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How to Build Your Own Solar Water Heater: Sustainable Living

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How to Build Your Own Solar Water Heater: Sustainable Living

Solar water heaters, also called solar domestic hot water systems, can be a cost-effective way to generate hot water for your home. They can be used in any climate, and the fuel they use, sunshine, is free.

There exists 4 categories of solar water heater systems:

– Direct or open loop: circulate potable water through the collectors. They are relatively cheap but offer little or no overheat protection, and they offer little or no freeze protection.

– Indirect or closed loop: use a heat exchanger that separates the potable water from the fluid, known as the “heat-transfer fluid” (HTF), that circulates through the collector. The two most common HTFs are water and an antifreeze/water mix that typically uses non-toxic propylene glycol. After being heated in the panels, the HTF travels to the heat exchanger, where its heat is transferred to the potable water. Though slightly more expensive, indirect systems offer freeze protection and typically offer overheat protection as well.

– Passive: rely on heat-driven convection or heat pipes to circulate water or heating fluid in the system. Passive solar water heating systems cost less and have extremely low or no maintenance, but the efficiency of a passive system is significantly lower than that of an active system. Overheating and freezing are major concerns.

– Active: use one or more pumps to circulate water and/or heating fluid in the system. Modern active solar water systems have electronic controllers that offer a wide range of functionality, such as the modification of settings that control the system, interaction with a backup electric or gas-driven water heater, calculation and logging of the energy saved by a SWH system, safety functions, remote access, and informative displays, such as temperature readings.

The proper installation of solar water heaters depends on many factors. These factors include solar resource, climate, local building code requirements, and safety issues; therefore, it’s best to have a qualified solar thermal systems contractor install your system.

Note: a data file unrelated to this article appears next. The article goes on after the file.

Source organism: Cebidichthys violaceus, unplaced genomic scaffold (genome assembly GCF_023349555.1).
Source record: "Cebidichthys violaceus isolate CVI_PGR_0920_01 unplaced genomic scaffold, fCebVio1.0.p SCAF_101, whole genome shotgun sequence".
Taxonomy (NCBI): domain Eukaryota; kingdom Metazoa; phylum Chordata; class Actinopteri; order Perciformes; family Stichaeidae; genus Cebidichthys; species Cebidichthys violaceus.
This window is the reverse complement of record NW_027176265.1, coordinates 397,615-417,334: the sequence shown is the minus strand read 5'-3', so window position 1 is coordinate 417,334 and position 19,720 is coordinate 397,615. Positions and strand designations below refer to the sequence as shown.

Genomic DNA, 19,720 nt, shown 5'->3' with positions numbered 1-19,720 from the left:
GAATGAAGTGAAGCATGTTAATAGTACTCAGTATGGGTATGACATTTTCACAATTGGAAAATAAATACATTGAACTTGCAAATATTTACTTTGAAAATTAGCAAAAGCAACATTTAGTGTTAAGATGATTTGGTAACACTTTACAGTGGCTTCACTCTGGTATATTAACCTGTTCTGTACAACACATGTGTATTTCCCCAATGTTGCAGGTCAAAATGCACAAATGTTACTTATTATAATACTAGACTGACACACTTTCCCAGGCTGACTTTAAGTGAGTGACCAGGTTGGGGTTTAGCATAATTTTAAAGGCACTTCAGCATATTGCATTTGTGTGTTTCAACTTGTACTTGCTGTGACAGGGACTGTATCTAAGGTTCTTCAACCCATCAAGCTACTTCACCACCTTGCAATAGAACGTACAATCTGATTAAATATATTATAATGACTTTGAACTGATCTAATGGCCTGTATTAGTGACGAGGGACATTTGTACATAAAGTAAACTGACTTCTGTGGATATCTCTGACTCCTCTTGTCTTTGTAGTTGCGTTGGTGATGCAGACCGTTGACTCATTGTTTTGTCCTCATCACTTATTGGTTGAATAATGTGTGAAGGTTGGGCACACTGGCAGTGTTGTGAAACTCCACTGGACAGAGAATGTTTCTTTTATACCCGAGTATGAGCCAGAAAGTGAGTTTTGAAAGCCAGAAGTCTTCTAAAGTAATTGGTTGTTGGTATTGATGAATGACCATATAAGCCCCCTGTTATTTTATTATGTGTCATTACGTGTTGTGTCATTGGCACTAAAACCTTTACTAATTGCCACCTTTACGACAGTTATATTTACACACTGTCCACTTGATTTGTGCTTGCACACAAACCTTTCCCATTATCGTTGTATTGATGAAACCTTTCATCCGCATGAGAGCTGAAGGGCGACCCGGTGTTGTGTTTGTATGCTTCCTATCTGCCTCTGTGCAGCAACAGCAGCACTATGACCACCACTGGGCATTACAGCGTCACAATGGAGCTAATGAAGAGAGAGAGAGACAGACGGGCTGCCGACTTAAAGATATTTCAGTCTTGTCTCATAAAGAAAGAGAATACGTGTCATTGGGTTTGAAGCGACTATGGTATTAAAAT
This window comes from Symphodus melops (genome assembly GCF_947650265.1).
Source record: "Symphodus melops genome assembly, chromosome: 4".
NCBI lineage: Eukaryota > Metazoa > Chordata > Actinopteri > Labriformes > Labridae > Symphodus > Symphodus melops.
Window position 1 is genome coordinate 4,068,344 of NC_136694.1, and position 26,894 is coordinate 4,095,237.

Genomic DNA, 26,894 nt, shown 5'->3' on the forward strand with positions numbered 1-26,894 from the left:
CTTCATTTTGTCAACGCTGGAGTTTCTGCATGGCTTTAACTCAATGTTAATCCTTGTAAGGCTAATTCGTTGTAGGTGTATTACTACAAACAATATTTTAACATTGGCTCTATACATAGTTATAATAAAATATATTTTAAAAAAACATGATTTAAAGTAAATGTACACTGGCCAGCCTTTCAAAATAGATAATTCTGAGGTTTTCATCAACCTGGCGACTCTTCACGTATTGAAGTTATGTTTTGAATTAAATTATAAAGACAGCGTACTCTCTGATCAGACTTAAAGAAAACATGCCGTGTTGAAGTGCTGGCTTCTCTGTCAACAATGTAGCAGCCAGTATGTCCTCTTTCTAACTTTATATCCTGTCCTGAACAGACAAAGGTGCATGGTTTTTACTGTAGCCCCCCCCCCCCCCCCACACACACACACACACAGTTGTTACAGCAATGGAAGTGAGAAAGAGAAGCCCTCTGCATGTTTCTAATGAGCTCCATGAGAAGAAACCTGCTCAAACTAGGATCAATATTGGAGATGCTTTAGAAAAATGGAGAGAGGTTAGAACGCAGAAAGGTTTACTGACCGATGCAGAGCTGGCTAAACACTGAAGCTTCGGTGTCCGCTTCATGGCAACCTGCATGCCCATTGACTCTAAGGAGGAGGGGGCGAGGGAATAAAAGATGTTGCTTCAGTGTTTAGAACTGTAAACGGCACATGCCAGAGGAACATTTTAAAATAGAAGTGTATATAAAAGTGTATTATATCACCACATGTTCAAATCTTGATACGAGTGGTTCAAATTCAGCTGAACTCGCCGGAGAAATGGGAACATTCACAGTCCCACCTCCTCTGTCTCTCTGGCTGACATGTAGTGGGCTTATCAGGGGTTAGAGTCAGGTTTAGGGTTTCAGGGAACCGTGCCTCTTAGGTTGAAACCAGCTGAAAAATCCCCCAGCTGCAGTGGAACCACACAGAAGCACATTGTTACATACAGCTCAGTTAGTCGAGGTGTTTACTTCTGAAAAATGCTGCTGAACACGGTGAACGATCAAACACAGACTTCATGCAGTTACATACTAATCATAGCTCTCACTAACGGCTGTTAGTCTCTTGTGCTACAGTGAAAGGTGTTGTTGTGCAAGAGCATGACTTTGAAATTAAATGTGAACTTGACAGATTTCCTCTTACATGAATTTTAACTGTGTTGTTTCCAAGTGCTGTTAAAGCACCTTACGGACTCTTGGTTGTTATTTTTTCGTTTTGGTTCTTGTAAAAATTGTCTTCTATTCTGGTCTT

After installation, properly maintaining your system will keep it running smoothly. Plumbing and other conventional water heating components require the same maintenance as conventional systems. Glazing may need to be cleaned in dry climates where rainwater doesn’t provide a natural rinse.

Regular maintenance on simple systems can be as infrequent as every 3–5 years, preferably by a solar contractor. Systems with electrical components usually require a replacement part or two after 10 years.

For more information on solar water heaters visit:
Solar Water Heaters: http://energy.gov/energysaver/articles/solar-water-heaters
How to Build a Passive Solar Water Heater: http://www.motherearthnews.com/green-homes/build-a-passive-solar-water-heater-zmaz07onzgoe.aspx
What is a Solar Water Heater?: http://www.apricus.com/solar-water-heaters-1/#.VU-8zfl_Oko


David 0/1 says:

I see these in China, on top of most buildings – but here they are smaller than what you built. One of those panels seems to be enough to heat water for maybe 3 apartments (and in China, most apartments hold 6 people across 3 generations). Thanks for showing me how to build these ; I've been wondering

Nick DiLello says:

Nice job, simple build…very good for a cpvc project, and cost effective! Thank you for the ideas and encouragement!! 😆

butchtropic says:

Wow, that's a LOT of panels!. I don't think your average household will need this kind of capacity, but that being said this IS the correct way to do it. Many here on you-tube will build a continuous loop method, will simple to construct performance will not be anywhere neat the header design. This is why a pro-built unit uses this method.

Laticia Cull says:

You should go to inplix webpage if you want to learn how to build it yourself.

Shavian1 says:

Very nice job. What was the cost of the copper for this project?

John Canivan says:

heavy duty. they should last awhile…

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